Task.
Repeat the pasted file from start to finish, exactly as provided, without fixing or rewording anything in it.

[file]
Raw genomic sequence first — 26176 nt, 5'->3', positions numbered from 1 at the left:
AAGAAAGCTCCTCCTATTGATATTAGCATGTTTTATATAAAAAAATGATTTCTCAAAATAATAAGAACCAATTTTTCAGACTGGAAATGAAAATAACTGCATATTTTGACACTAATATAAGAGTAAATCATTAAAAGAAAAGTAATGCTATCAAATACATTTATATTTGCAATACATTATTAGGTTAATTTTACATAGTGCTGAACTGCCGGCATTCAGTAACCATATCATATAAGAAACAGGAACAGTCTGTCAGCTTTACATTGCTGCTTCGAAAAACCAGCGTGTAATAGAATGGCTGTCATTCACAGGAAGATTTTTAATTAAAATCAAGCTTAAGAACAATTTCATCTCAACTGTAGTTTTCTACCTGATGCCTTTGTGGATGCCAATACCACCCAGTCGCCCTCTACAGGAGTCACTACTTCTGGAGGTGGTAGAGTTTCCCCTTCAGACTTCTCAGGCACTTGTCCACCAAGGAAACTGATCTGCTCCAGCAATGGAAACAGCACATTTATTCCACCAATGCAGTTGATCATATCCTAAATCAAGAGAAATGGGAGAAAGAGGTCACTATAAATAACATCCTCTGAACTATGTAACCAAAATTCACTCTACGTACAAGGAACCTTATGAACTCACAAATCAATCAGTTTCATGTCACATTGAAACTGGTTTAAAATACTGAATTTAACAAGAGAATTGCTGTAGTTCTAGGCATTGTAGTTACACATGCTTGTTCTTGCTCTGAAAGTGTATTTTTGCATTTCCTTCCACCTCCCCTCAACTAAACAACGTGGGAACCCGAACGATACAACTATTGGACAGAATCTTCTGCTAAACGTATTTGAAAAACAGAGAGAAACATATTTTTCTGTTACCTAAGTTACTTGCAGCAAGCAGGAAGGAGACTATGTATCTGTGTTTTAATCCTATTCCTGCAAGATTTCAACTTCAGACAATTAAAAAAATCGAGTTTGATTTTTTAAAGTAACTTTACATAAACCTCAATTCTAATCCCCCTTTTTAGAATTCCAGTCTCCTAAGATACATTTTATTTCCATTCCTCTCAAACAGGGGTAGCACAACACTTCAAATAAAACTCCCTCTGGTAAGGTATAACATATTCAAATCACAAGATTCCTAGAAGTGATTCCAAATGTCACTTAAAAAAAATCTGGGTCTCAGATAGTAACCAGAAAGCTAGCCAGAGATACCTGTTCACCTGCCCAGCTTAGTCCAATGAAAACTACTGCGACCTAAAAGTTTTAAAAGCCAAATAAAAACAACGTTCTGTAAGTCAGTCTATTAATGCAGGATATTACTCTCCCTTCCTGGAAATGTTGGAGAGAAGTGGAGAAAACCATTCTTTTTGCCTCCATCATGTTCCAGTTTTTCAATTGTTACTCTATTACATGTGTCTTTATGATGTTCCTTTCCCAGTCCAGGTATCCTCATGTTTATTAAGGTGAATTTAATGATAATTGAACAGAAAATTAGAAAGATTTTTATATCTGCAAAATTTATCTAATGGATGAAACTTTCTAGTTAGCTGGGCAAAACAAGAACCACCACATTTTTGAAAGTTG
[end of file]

Raw genomic sequence first — 26176 nt, 5'->3', positions numbered from 1 at the left:
AAGAAAGCTCCTCCTATTGATATTAGCATGTTTTATATAAAAAAATGATTTCTCAAAATAATAAGAACCAATTTTTCAGACTGGAAATGAAAATAACTGCATATTTTGACACTAATATAAGAGTAAATCATTAAAAGAAAAGTAATGCTATCAAATACATTTATATTTGCAATACATTATTAGGTTAATTTTACATAGTGCTGAACTGCCGGCATTCAGTAACCATATCATATAAGAAACAGGAACAGTCTGTCAGCTTTACATTGCTGCTTCGAAAAACCAGCGTGTAATAGAATGGCTGTCATTCACAGGAAGATTTTTAATTAAAATCAAGCTTAAGAACAATTTCATCTCAACTGTAGTTTTCTACCTGATGCCTTTGTGGATGCCAATACCACCCAGTCGCCCTCTACAGGAGTCACTACTTCTGGAGGTGGTAGAGTTTCCCCTTCAGACTTCTCAGGCACTTGTCCACCAAGGAAACTGATCTGCTCCAGCAATGGAAACAGCACATTTATTCCACCAATGCAGTTGATCATATCCTAAATCAAGAGAAATGGGAGAAAGAGGTCACTATAAATAACATCCTCTGAACTATGTAACCAAAATTCACTCTACGTACAAGGAACCTTATGAACTCACAAATCAATCAGTTTCATGTCACATTGAAACTGGTTTAAAATACTGAATTTAACAAGAGAATTGCTGTAGTTCTAGGCATTGTAGTTACACATGCTTGTTCTTGCTCTGAAAGTGTATTTTTGCATTTCCTTCCACCTCCCCTCAACTAAACAACGTGGGAACCCGAACGATACAACTATTGGACAGAATCTTCTGCTAAACGTATTTGAAAAACAGAGAGAAACATATTTTTCTGTTACCTAAGTTACTTGCAGCAAGCAGGAAGGAGACTATGTATCTGTGTTTTAATCCTATTCCTGCAAGATTTCAACTTCAGACAATTAAAAAAATCGAGTTTGATTTTTTAAAGTAACTTTACATAAACCTCAATTCTAATCCCCCTTTTTAGAATTCCAGTCTCCTAAGATACATTTTATTTCCATTCCTCTCAAACAGGGGTAGCACAACACTTCAAATAAAACTCCCTCTGGTAAGGTATAACATATTCAAATCACAAGATTCCTAGAAGTGATTCCAAATGTCACTTAAAAAAAATCTGGGTCTCAGATAGTAACCAGAAAGCTAGCCAGAGATACCTGTTCACCTGCCCAGCTTAGTCCAATGAAAACTACTGCGACCTAAAAGTTTTAAAAGCCAAATAAAAACAACGTTCTGTAAGTCAGTCTATTAATGCAGGATATTACTCTCCCTTCCTGGAAATGTTGGAGAGAAGTGGAGAAAACCATTCTTTTTGCCTCCATCATGTTCCAGTTTTTCAATTGTTACTCTATTACATGTGTCTTTATGATGTTCCTTTCCCAGTCCAGGTATCCTCATGTTTATTAAGGTGAATTTAATGATAATTGAACAGAAAATTAGAAAGATTTTTATATCTGCAAAATTTATCTAATGGATGAAACTTTCTAGTTAGCTGGGCAAAACAAGAACCACCACATTTTTGAAAGTTG